Preprints
https://doi.org/10.5194/bg-2020-461
https://doi.org/10.5194/bg-2020-461

  19 Jan 2021

19 Jan 2021

Review status: a revised version of this preprint was accepted for the journal BG and is expected to appear here in due course.

On the influence of erect shrubs on the irradiance profile in snow

Maria Belke-Brea1,2,3, Florent Domine1,2,4, Ghislain Picard5, Mathieu Barrere1,2,3,6, and Laurent Arnaud5 Maria Belke-Brea et al.
  • 1Takuvik Joint International Laboratory, Université Laval (Canada) and CNRS-INSU (France), Québec City, QC, G1V 0A6, Canada
  • 2Centre d’Études Nordiques, Université Laval, Québec City, QC, Canada
  • 3Department of Geography, Université Laval, Québec City, QC, Canada
  • 4Department of Chemistry, Université Laval, Québec City, QC, Canada
  • 5Univ. Grenoble Alpes, CNRS, IRD, Grenoble INP, IGE, Grenoble, France
  • 6Météo-France – CNRS, CNRM UMR 3589, CEN, Grenoble, France

Abstract. The warming-induced expansion of shrubs in the Arctic is transforming snowpacks into a mixture of snow, impurities and buried branches. Because snow is a translucent medium into which light penetrates up to tens of centimeters, buried branches may alter the snowpack radiation budget with important consequences for the snow thermal regime and microstructure. To characterize the influence of buried branches on radiative transfer in snow, irradiance profiles were measured in snowpacks with and without shrubs near Umiujaq in the Canadian Low Arctic (56.5° N, 76.5° W) in November and December 2015. Using the irradiance profiles measured in shrub-free snowpacks in combination with a Monte Carlo radiative transfer model revealed that the dominant impurity type was black carbon (BC) in variable concentrations up to 185 ng g−1. This allowed the separation of the radiative effects of impurities and buried branches. Irradiance profiles measured in snowpacks with shrubs showed that the impact of buried branches was generally weak, except for layers where branches were also visible in snowpit photographs, suggesting that branches influence snow locally (i.e. a few centimeters around branches). The local-effect hypothesis was further supported by observations of localized melting and depth hoar pockets that formed in the vicinity of branches. Buried branches therefore affect snowpack properties, with possible impacts on Arctic flora and fauna and on the thermal regime of permafrost. Lastly, the unexpectedly high BC concentrations in snow are likely caused by nearby open-air waste burning, suggesting that cleaner waste management plans are required for northern community and ecosystem protection.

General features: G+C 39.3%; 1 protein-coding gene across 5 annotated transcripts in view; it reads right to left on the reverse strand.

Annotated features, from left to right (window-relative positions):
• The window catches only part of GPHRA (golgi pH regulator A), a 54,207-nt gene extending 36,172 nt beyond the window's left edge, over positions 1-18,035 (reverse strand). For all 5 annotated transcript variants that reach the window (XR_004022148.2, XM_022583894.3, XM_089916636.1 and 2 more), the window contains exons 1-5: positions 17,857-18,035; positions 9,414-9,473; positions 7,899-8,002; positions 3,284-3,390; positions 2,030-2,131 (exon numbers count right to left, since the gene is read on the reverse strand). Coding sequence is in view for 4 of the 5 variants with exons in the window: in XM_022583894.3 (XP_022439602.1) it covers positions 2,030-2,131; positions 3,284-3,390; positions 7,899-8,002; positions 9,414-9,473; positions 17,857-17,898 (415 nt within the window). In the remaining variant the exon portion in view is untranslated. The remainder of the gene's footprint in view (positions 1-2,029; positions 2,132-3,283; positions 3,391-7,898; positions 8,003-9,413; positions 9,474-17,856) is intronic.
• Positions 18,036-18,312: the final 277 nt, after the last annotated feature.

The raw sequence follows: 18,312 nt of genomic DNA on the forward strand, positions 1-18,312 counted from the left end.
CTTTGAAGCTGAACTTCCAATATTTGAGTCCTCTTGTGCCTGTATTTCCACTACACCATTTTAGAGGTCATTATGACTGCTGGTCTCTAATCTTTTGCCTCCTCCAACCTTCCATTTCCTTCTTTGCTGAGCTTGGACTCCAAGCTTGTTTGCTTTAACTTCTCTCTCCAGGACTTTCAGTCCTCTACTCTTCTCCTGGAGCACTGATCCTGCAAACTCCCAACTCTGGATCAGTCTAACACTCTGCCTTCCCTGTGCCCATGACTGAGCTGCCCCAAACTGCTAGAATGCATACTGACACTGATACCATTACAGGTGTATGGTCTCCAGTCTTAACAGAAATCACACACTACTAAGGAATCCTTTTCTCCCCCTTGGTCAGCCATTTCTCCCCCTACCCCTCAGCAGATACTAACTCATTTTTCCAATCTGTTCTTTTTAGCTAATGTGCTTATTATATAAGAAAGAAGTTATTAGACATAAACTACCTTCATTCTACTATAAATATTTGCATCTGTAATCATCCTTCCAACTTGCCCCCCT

Maria Belke-Brea et al.

Status: closed

Comment types: AC – author | RC – referee | CC – community | EC – editor | CEC – chief editor | : Report abuse
  • RC1: 'Comment on bg-2020-461', Anonymous Referee #1, 11 Feb 2021
    • AC1: 'Reply on RC1', Maria Belke-Brea, 06 Apr 2021
  • RC2: 'Comment on bg-2020-461', Inge Grünberg, 23 Feb 2021
    • AC2: 'Reply on RC2', Maria Belke-Brea, 06 Apr 2021

Status: closed

Comment types: AC – author | RC – referee | CC – community | EC – editor | CEC – chief editor | : Report abuse
  • RC1: 'Comment on bg-2020-461', Anonymous Referee #1, 11 Feb 2021
    • AC1: 'Reply on RC1', Maria Belke-Brea, 06 Apr 2021
  • RC2: 'Comment on bg-2020-461', Inge Grünberg, 23 Feb 2021
    • AC2: 'Reply on RC2', Maria Belke-Brea, 06 Apr 2021

Maria Belke-Brea et al.

Maria Belke-Brea et al.

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Short summary
Expanding shrubs in the Arctic are changing snowpacks into a mixture of snow, impurities and buried branches. Snow is a translucent medium into which light penetrates and gets partly absorbed by branches. Thus, branches heat up and modify snow properties. Measurements taken in snowpacks with shrubs showed that buried branches increase light absorption, but only locally. This is supported by observations of localized melting and pockets of large crystals forming a few centimeters around branches.
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